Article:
INSTITUTE FOR INTEGRAL YOGA PSYCHOLOGY

(a project of Mirravision Trust, Financed by Auroshakti Foundation)

 
Chapters
Chapter I
Chapter II - Part 1
Chapter II - Part 2
Chapter II - Part 3
Chapter II - Part 4
Chapter III - Part 1
Chapter III - Part 2
Chapter III - Part 3
Chapter III - Part 4
Chapter III - Part 5
Chapter III - Part 6
Chapter IV - Part 1
Chapter IV - Part 2
Chapter IV - Part 3
Chapter IV - Part 4
Chapter V-Part 1
Chapter V - Part 2
Chapter V - Part 3
Chapter V - Part 4
Chapter V - Part 5
Chapter VI - Part 1
Chapter VI - Part 2
Chapter VI - Part 3
Chapter VI - Part 4
Chapter VI - Part 5
Chapter VII - Part 1
Chapter VII - Part 2
Chapter VII - Part 3
Chapter VII - Part 4
Chapter VII - Part 5
Chapter VIII - Part 1
Chapter VIII - Part 2
Chapter VIII - Part 3
Chapter VIII - Part 4
Chapter IX - Part 1
Chapter IX - Part 2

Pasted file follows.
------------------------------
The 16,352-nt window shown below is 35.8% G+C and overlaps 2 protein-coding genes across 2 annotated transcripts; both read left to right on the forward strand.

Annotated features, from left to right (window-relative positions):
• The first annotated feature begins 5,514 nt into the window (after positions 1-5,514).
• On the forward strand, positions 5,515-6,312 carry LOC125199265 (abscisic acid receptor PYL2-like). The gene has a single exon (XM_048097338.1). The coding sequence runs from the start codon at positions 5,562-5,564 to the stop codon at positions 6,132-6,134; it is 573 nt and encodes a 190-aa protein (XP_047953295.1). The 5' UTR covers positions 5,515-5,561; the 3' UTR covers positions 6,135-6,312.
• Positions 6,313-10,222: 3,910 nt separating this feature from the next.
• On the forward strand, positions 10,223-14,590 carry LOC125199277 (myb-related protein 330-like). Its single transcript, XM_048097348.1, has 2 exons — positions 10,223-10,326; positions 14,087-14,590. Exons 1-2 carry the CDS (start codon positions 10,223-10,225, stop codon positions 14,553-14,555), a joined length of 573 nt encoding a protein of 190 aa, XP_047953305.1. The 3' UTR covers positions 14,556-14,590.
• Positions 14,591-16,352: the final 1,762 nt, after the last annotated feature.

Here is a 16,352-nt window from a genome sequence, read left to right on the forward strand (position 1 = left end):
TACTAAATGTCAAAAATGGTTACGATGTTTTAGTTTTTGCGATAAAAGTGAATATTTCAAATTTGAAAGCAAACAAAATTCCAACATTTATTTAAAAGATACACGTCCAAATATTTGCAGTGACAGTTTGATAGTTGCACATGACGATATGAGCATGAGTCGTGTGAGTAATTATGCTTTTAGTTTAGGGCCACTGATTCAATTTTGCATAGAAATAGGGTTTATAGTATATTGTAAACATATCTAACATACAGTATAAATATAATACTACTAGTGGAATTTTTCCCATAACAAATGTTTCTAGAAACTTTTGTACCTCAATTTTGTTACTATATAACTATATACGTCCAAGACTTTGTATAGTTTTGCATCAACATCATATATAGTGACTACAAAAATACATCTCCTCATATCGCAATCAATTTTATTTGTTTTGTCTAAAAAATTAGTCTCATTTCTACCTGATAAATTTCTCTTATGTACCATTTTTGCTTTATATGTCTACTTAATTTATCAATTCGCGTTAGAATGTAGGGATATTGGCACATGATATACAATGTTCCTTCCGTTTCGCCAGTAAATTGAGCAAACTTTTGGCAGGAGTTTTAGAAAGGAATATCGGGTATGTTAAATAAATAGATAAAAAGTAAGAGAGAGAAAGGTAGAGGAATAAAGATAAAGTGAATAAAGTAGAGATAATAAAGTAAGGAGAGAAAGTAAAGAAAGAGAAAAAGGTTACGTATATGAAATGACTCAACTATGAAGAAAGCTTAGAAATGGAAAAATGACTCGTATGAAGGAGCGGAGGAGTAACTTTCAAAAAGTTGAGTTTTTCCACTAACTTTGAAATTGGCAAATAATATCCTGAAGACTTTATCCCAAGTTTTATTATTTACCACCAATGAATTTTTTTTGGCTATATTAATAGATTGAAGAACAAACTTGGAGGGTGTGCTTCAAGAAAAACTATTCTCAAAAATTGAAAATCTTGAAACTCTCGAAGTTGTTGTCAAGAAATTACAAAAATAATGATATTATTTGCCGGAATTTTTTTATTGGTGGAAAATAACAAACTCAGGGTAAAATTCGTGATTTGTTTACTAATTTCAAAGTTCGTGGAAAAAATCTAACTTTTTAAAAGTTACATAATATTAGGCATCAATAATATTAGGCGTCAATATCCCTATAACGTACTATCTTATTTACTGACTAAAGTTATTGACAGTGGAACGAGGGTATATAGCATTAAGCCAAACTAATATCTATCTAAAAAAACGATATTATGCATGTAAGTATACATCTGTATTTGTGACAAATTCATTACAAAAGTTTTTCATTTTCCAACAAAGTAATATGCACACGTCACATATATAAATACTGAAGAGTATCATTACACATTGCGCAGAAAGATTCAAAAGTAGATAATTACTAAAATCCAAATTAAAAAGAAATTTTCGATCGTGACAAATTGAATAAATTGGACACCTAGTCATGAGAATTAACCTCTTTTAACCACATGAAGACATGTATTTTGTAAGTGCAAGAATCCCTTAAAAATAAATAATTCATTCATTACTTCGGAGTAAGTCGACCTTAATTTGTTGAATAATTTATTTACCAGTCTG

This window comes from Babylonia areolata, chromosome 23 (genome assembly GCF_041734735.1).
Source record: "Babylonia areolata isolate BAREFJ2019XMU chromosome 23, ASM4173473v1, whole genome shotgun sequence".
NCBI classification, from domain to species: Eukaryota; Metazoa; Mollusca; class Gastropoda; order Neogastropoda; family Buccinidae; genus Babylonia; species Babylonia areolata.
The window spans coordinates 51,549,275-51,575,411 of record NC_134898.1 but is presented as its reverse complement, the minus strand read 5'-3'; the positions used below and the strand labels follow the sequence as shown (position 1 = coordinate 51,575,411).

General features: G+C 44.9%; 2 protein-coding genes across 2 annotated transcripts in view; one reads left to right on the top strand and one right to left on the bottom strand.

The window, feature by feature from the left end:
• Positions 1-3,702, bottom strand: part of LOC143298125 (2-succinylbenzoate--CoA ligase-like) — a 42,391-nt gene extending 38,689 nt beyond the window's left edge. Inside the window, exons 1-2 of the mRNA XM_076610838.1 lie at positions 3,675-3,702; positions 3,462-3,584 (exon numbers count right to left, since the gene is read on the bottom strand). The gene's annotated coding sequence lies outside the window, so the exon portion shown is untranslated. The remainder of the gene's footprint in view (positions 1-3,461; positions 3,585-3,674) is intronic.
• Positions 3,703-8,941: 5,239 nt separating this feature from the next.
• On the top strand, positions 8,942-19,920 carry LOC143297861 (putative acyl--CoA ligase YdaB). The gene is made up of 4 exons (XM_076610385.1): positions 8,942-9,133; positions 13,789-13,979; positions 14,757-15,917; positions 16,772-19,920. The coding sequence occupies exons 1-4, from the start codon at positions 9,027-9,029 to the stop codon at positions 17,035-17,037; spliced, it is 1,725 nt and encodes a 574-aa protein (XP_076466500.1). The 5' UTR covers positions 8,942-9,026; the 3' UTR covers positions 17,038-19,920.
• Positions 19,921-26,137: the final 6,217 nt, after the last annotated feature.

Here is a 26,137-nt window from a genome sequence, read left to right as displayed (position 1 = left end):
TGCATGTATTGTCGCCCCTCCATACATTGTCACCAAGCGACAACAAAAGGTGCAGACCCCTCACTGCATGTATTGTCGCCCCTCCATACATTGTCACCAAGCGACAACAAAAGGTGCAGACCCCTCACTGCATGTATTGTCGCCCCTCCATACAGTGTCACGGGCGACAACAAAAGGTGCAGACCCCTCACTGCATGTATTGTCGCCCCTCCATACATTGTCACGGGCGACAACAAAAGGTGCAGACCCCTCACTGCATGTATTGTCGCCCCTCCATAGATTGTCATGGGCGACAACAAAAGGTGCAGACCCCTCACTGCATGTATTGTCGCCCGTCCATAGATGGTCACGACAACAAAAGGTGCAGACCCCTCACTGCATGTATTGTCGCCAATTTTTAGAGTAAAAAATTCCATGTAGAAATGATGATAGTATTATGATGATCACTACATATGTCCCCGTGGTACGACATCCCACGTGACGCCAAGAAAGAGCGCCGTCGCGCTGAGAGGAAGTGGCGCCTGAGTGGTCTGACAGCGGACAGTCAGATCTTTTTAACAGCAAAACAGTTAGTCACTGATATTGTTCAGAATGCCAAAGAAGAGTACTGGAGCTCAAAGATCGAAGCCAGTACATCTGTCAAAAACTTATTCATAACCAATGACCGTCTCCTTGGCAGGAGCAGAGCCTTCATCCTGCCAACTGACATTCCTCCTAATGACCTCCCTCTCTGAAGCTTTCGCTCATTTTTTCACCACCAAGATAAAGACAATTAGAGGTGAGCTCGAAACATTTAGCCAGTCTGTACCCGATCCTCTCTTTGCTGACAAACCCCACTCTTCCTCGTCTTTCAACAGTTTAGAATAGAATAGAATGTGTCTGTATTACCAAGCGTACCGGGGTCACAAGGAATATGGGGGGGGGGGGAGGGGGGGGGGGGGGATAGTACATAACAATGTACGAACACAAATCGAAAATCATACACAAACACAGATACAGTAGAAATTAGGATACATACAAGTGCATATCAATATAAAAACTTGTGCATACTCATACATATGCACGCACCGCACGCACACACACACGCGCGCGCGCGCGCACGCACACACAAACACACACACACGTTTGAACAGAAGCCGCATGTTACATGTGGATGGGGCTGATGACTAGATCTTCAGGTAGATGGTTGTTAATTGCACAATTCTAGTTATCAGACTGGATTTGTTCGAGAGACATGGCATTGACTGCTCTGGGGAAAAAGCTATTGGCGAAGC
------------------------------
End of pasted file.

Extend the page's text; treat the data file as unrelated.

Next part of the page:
Chapter X - Part 1
Chapter X - Part 2
Chapter X - Part 3
Chapter X - Part 4
Chapter X - Part 5
Chapter X - Part 6
Chapter XI - Part 1
Chapter XI - Part 2
Chapter XI - Part 3
Chapter XI - Part 4
Chapter XII - Part 1
Chapter XII - Part 2
Chapter XII - Part 3
Chapter XII - Part 4
Chapter XII - Part 5
Chapter XIII - Part 1
Chapter XIII - Part 2
Chapter XIV - Part 1
Chapter XIV - Part 2
Chapter XIV - Part 3
Chapter XIV - Part 4
Chapter XIV - Part 5
Chapter XV - Part 1
Chapter XV - Part 2
Chapter XV - Part 3
Chapter XV - Part 4
Chapter XV - Part 5
Chapter XV - Part 6
Chapter XV - Part 7
Chapter XV - Part 8
Chapter XV - Part 9
Chapter XVI - Part 1
Chapter XVI - Part 2
Chapter XVI - Part 3
Chapter XVI - Part 4
Chapter XVI - Part 5
Chapter XVI - Part 6
Chapter XVI - Part 7
Chapter XVI - Part 8
Chapter XVI - Part 9
Chapter XVI - Part 10
Chapter XVI - Part 11
Chapter XVI - Part 12
Chapter XVI - Part 13
Chapter XVII - Part 1
Chapter XVII - Part 2
Chapter XVII - Part 3
Chapter XVII - Part 4
Chapter XVIII - Part 1
Chapter XVIII - Part 2
Chapter XVIII - Part 3
Chapter XVIII - Part 4
Chapter XVIII - Part 5
Chapter XVIII - Part 6
Chapter XVIII - Part 7
Chapter XVIII - Part 8
Chapter XVIII - Part 9
Chapter XVIII - Part 10
Chapter XIX - Part 1
Chapter XIX - Part 2
Chapter XIX - Part 3
Chapter XIX - Part 4
Chapter XIX - Part 5
Chapter XIX - Part 6
 

A Psychological Approach to Sri Aurobindo's

The Life Divine

 
Chapter XI Part 4

ANANDA-- SELF-EXISTENT DELIGHT